As Heroin Epidemic Worsens, Prevention Increases

Due to the rapidly rising heroin overdose fatalities in Monmouth and Ocean County, law enforcement officials are seeking ways to combat the recent heroin epidemic. Christopher Gramiccioni, Acting Monmouth County Prosecutor, said, the efforts that law enforcement officials will uphold include increased education about the effects of drugs while also emphasizing traditional enforcement of narcotic laws.

As defined by DrugFree.org, heroin is a highly addictive drug derived from morphine. Heroin is a “downer” that interferes with the brain’s ability to perceive pain and can be injected, snorted or smoked.

Gramiccioni said there were 57 confirmed deaths caused by heroin overdose in Monmouth County in 2013. He believes this number will probably reach into the high sixties or seventies once the medical examiner completes the toxicology reports, which can take a few weeks to complete. “If you look at the last five years and compare it to the number of accumulated substance abuse deaths by cocaine, opiates, methamphetamines and other drugs, it just doesn’t add up to heroin. Heroin is what is really killing the people in this county,” he said.

According to Suanne Schaad, the Substance Awareness Coordinator in Health Services, Ocean County had a record 112 fatal overdoses in 2013, which has nearly doubled the number of heroin fatalities in 2012. Officials believe the rise in overdoses can be traced to the drug’s accessibility and popularity.

The Asbury Park Press recently reported that two Ocean Township residents are being charged with the possession of 794 bags of heroin which has a street value of $8,000 and $1,384 in cash.

Due to Ocean County having the highest number of heroin-related emergency room admissions in the state and the drug’s increased availability, actions have been taken to allow police and first responders in all 33 municipalities of Ocean County to soon be able to administer an antidote to reverse the potentially lethal effects of heroin.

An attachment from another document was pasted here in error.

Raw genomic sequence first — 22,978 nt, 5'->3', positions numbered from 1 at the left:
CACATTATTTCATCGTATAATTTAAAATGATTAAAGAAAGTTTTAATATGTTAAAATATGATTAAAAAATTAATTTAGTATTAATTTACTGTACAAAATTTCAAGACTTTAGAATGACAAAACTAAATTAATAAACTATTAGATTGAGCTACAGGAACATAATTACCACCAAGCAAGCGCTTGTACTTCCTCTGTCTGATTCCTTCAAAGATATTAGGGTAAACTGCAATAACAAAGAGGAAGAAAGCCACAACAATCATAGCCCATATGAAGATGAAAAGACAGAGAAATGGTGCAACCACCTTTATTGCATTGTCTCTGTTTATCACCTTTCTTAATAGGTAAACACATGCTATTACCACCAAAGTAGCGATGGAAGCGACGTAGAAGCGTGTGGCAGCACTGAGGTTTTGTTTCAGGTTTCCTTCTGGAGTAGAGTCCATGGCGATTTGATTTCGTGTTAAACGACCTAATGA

The Asbury Park Press stated that this $25 nasal inhalant antidote involves the prescription drug naloxone, sold under its brand name, Narcan, which can be used for any opioid drug. There is a 15-minute training program police must complete before being expected to administer the antidote, the article stated.

“It was a bipartisan decision as part of the Overdose Protection Act signed by Gov. Christie in May 2013,” said Schaad. “The amount of overdose deaths in NJ has been called an epidemic by so many that something drastic had to be done to attempt to save lives.”

Gramiccioni said he has been working for approximately three months to get law enforcement access to the antidote in Monmouth County. “The State Office of the Attorney General has been working to deploy it in law enforcement. We are hanging tight and do have a plan to hopefully use it in the future,” he said.

William McElrath, Chief of Monmouth University Police Department (MUPD), said if the antidote is approved by Gramiccioni he would want University officers equipped and trained to use the antidote. Although McElrath explained there have been no recent arrests for possession of heroin or distribution of the drug amongst students, “it would be foolish to think that heroin use has somehow bypassed the University. It’s here just like it’s everywhere.”

Psychology professor Dr. Alan Cavaiola said the Department of Psychological Counseling and Monmouth County Division of Addiction Services are co-sponsoring a conference on Mar. 21 at the University as a response to the heroin epidemic, and he plans to incorporate a Narcan training into the conference.

Cavaiola believes the rise of heroin can be partially linked to prescription opiates, serving as a gateway drug to heroin. He said addiction can be traced to the over-prescribing of painkillers by “unscrupulous doctors,” as exemplified by the most recent arrest of Ocean County physician Liviu Holca on Jan. 24 for illegally prescribing over an ounce each of both Percocet and Xanax.

“But doctors alone are not to blame,” Cavaiola added. “People who are addicted to these prescription opiates will stop at nothing to obtain these drugs whether it be ‘doctor shopping’ (visiting multiple doctors), stealing prescription pads, or stealing drugs.”